Recently, Yes& summarized some of the dramatic changes 2022 brought to the social landscape. This month, we weigh in on how marketers should adjust their strategies given recent changes affecting Meta platforms, Twitter, and TikTok.
Most digital marketers should not be surprised by any of the news summarized. A true dynamic content strategy has subject matter experts at the helm of channel management who stay up to date on the latest changes. They also lead conversations in content strategies while making necessary adjustments according to the algorithms. For each of these platforms, there are some key learnings to focus on.
For marketers using Meta, paid advertising is a major player in reaching target audiences on Facebook and Instagram. But with Meta pulling back on targeting options, the strategy for many has been to create lookalike audiences using in-house customer data. This is typically what even Meta account representatives will tell you to do to combat their limitations.
While organic reach is limited for branded pages, some features still see significant organic reach when an audience has been established, such as Instagram and Facebook Stories and Facebook Groups. So, it is best to keep an eye on emerging features the algorithm plays favorites toward in early stages, while they continue to test and enhance their user experiences.
Twitter has been, and likely will continue to be, the top social network for real-time news and updates. For marketers in industries such as sports and entertainment, news and media, and others that require real-time updates for their audiences, it will remain a vital space. However, marketers must play close attention to changing perceptions of credibility due to the paid subscriptions for verified blue check marks. For example, someone can now create a profile that looks like an established brand, pay for a verification checkmark, and immediately trick users into believing they are the voice of the brand. Because of this, credibility and safety are serious concerns.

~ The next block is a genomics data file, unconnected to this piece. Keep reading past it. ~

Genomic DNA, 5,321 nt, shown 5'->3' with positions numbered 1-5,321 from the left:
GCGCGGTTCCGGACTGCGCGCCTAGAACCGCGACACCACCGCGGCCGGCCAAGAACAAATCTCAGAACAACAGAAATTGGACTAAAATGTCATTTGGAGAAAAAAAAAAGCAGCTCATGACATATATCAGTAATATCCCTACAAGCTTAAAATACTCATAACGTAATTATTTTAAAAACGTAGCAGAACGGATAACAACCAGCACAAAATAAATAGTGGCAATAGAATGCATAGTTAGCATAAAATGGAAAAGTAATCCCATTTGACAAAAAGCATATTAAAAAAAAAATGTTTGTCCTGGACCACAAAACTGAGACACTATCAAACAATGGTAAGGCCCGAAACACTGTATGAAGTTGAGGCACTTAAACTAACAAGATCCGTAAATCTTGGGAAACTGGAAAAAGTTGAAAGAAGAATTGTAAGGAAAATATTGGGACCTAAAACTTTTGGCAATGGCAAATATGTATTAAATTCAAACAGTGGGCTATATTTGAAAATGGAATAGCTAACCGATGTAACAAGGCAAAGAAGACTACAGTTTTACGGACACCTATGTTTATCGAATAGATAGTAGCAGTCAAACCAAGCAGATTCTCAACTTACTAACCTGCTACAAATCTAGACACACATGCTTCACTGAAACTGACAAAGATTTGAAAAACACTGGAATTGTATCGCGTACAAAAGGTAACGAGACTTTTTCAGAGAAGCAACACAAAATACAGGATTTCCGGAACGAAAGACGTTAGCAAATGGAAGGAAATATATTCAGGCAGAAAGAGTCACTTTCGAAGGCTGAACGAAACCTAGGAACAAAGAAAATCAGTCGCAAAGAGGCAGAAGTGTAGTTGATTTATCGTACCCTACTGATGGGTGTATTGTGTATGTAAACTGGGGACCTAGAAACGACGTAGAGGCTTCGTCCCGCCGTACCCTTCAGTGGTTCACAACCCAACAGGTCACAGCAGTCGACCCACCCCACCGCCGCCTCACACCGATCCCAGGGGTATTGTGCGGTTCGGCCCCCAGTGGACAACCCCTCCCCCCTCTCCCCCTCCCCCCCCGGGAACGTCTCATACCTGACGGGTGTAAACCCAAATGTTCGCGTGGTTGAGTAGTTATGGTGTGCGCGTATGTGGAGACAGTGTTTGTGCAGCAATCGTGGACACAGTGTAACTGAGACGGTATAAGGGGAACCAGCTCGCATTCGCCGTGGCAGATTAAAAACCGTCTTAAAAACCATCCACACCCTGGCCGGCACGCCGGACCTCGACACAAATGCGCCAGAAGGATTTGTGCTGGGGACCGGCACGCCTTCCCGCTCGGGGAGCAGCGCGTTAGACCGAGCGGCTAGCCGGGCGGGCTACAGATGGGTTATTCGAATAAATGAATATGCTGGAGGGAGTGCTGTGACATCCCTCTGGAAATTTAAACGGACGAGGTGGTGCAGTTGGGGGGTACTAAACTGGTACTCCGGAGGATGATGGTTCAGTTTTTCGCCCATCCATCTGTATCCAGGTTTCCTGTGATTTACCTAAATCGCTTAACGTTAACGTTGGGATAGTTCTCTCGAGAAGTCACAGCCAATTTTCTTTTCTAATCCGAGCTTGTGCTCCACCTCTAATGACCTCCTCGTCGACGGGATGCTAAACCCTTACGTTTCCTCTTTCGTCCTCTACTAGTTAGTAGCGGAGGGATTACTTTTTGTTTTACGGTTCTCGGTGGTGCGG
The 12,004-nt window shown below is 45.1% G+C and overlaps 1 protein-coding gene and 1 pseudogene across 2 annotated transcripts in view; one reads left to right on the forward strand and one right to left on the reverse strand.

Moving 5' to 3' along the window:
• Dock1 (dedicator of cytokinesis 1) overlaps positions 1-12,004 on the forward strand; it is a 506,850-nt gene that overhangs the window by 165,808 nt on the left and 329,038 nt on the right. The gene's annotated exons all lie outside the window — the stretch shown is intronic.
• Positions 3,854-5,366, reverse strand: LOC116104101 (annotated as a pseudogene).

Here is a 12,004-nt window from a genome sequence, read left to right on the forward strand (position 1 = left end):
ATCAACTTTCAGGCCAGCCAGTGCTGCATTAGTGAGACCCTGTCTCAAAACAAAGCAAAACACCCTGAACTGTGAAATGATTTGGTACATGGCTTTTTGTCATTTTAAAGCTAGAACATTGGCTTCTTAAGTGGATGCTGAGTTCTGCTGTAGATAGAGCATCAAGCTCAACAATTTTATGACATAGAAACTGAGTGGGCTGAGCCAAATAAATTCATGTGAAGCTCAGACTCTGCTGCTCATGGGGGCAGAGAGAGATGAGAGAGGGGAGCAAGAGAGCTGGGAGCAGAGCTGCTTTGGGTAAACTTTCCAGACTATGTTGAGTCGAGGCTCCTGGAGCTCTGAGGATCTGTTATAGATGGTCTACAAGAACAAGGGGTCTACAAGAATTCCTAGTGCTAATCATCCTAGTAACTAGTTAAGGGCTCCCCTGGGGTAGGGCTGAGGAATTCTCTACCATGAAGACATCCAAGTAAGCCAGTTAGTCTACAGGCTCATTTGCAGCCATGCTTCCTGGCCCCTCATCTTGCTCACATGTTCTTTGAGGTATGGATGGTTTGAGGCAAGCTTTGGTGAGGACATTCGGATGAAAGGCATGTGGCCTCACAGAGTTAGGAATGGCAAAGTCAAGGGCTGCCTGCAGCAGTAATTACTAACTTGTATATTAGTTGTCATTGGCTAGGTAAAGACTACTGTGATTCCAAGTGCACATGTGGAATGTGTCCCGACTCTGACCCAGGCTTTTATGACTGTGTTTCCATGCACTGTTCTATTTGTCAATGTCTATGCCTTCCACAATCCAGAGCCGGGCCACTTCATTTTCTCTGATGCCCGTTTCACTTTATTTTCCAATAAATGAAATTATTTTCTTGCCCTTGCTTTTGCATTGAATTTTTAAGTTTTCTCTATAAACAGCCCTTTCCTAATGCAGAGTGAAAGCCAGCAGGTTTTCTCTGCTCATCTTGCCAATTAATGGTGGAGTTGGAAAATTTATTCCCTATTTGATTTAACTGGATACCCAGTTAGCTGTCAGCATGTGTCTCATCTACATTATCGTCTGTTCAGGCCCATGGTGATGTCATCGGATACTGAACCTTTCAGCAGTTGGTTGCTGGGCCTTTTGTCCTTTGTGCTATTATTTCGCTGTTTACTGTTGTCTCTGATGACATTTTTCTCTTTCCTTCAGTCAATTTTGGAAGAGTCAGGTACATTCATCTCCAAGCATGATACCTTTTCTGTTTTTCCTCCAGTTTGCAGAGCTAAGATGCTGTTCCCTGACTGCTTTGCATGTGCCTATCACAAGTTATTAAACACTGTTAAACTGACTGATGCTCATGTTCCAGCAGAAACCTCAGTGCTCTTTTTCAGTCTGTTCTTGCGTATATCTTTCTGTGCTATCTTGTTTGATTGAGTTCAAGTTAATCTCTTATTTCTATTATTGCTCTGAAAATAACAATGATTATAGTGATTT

Similarly, Twitter has not made changes to the platform’s terms and conditions, so marketers should keep that in mind if they run into extreme issues. Trademarking logos and providing official website links in your profiles are two ways (that are backed by site policies) to safeguard your brand in response to imposters or fakes. Not to mention, you can still report impersonators or abusive users using the established rules against targeted language and harassment.
TikTok presents a new challenge for marketers looking to reach Gen Z and younger millennial audiences. Its rapid adoption since 2020 follows the pattern of other channels, such as Instagram, and there are learnings to take from it. First, content should be tailored to fit within the space. There are entire books dedicated to this topic, but what marketers need to remember is video content should be made specifically for TikTok and not cut-downs of existing content if you want to organically win within the complicated algorithm. Trending sounds and music also will help.
TikTok is also poised to become a major player for advertising dollars in the new year. It has officially launched a full Business Manager desktop application, so marketers can start creating waves of awareness on boosted content and then leverage the algorithm with matching organic content. This strategy, for now, is the best-known key to continue momentum and grow audiences for established brands.
All in all, strategies are meant to shift, and even with major changes to channels that we’ve trusted for years, marketers should never have all their eggs in one basket. It is important to have quality channels, but give priority to each platform your specific audience finds valuable. With that in mind, continue to plan your strategies around the adage that the only constant is change.